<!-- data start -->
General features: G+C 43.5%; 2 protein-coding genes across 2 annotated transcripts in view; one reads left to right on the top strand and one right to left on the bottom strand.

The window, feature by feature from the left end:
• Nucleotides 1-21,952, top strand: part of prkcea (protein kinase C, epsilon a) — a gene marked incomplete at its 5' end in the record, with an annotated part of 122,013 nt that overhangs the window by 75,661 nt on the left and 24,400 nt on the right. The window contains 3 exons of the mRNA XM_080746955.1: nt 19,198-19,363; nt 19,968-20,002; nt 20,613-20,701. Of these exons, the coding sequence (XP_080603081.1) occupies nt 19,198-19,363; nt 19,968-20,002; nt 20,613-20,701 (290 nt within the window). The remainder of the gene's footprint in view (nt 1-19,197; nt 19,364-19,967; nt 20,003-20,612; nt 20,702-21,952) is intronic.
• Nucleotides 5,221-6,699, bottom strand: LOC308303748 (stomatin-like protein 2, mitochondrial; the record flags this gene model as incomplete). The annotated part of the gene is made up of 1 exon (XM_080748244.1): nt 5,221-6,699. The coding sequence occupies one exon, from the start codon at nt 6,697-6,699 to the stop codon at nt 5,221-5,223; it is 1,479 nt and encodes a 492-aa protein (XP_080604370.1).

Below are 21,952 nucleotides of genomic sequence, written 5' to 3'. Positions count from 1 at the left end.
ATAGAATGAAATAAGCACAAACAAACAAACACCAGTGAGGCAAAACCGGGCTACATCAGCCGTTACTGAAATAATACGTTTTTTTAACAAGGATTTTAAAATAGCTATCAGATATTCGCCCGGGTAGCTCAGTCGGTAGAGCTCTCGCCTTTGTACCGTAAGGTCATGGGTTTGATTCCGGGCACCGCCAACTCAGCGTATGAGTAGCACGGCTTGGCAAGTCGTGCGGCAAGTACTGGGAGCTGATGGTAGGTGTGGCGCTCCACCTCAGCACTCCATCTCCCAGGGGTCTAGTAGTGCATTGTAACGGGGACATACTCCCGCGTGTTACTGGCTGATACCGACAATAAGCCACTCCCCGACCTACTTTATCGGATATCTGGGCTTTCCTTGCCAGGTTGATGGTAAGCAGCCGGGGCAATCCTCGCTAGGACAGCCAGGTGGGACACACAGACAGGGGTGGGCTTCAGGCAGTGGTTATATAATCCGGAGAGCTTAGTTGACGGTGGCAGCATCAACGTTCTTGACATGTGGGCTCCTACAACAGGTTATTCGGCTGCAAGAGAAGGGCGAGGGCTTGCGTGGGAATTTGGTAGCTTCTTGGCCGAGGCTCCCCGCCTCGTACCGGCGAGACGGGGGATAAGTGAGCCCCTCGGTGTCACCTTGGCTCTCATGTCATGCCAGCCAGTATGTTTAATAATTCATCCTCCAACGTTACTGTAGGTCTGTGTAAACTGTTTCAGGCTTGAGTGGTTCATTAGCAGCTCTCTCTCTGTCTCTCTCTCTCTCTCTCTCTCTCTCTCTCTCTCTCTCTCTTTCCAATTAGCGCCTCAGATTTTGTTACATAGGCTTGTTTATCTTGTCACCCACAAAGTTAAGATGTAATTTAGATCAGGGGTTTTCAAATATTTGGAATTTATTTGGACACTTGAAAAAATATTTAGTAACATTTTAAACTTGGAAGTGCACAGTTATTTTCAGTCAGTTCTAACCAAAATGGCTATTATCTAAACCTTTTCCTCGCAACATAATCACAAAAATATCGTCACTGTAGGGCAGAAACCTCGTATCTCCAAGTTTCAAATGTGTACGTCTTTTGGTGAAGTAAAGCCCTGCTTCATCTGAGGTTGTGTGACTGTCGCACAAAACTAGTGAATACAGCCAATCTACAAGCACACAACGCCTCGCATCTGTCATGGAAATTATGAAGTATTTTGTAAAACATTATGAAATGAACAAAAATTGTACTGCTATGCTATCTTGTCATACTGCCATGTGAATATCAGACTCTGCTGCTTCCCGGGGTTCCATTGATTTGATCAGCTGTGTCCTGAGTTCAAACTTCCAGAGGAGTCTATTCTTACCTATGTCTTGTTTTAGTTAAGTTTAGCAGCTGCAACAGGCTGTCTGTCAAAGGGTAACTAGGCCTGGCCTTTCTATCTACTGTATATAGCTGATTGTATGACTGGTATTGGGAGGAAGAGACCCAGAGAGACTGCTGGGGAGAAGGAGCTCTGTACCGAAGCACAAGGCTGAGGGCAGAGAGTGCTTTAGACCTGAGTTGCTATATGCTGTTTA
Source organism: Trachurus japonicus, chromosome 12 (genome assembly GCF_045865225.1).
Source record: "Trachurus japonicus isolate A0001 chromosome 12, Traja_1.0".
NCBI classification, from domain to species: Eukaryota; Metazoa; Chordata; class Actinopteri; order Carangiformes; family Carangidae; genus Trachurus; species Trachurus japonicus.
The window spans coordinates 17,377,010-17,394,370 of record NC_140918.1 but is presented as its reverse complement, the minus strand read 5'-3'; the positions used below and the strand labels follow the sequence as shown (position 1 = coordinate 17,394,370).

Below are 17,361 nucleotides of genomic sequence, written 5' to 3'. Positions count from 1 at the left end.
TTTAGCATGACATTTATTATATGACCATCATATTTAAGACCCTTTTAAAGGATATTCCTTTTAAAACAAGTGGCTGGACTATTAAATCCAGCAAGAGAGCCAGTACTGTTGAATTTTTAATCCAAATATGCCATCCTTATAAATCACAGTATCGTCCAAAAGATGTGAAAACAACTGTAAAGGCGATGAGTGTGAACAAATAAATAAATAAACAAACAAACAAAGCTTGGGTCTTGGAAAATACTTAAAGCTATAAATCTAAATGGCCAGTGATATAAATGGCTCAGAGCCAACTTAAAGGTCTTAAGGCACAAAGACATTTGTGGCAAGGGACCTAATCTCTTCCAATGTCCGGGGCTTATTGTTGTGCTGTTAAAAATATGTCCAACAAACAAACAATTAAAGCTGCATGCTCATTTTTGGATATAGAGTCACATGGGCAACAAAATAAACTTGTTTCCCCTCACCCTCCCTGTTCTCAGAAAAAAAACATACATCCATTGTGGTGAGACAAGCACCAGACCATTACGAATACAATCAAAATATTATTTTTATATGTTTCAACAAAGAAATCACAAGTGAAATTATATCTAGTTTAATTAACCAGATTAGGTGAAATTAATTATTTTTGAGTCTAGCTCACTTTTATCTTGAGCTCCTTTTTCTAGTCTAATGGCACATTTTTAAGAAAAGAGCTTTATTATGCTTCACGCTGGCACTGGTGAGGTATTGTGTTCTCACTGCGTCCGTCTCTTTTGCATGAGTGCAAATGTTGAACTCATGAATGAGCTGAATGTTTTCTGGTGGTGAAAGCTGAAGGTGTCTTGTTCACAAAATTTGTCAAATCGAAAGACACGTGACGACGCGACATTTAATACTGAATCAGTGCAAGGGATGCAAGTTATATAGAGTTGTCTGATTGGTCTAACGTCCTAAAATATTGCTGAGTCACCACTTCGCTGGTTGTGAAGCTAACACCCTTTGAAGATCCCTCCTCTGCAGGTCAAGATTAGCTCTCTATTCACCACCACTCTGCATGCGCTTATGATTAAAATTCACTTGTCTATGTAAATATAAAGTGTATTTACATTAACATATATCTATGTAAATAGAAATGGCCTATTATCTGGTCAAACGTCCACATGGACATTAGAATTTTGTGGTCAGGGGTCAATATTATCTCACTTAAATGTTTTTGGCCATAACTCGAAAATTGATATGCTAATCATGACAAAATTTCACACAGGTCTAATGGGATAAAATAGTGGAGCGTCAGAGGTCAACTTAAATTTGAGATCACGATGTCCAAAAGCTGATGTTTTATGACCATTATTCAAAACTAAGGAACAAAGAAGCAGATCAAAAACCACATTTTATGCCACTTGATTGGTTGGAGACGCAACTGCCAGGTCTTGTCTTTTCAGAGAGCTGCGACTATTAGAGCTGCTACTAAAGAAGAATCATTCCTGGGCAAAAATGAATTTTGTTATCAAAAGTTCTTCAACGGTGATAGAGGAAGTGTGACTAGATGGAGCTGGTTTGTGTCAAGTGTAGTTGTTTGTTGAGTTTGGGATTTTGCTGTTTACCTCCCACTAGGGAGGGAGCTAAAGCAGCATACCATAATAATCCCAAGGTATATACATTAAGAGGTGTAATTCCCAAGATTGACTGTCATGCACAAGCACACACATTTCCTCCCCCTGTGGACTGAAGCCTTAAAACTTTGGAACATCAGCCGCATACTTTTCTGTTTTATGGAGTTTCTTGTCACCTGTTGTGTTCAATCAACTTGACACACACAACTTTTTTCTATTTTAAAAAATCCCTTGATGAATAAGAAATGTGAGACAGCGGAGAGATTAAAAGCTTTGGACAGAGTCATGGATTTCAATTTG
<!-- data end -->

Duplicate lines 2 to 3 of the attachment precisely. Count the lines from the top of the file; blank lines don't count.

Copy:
The window, feature by feature from the left end:
• Nucleotides 1-21,952, top strand: part of prkcea (protein kinase C, epsilon a) — a gene marked incomplete at its 5' end in the record, with an annotated part of 122,013 nt that overhangs the window by 75,661 nt on the left and 24,400 nt on the right. The window contains 3 exons of the mRNA XM_080746955.1: nt 19,198-19,363; nt 19,968-20,002; nt 20,613-20,701. Of these exons, the coding sequence (XP_080603081.1) occupies nt 19,198-19,363; nt 19,968-20,002; nt 20,613-20,701 (290 nt within the window). The remainder of the gene's footprint in view (nt 1-19,197; nt 19,364-19,967; nt 20,003-20,612; nt 20,702-21,952) is intronic.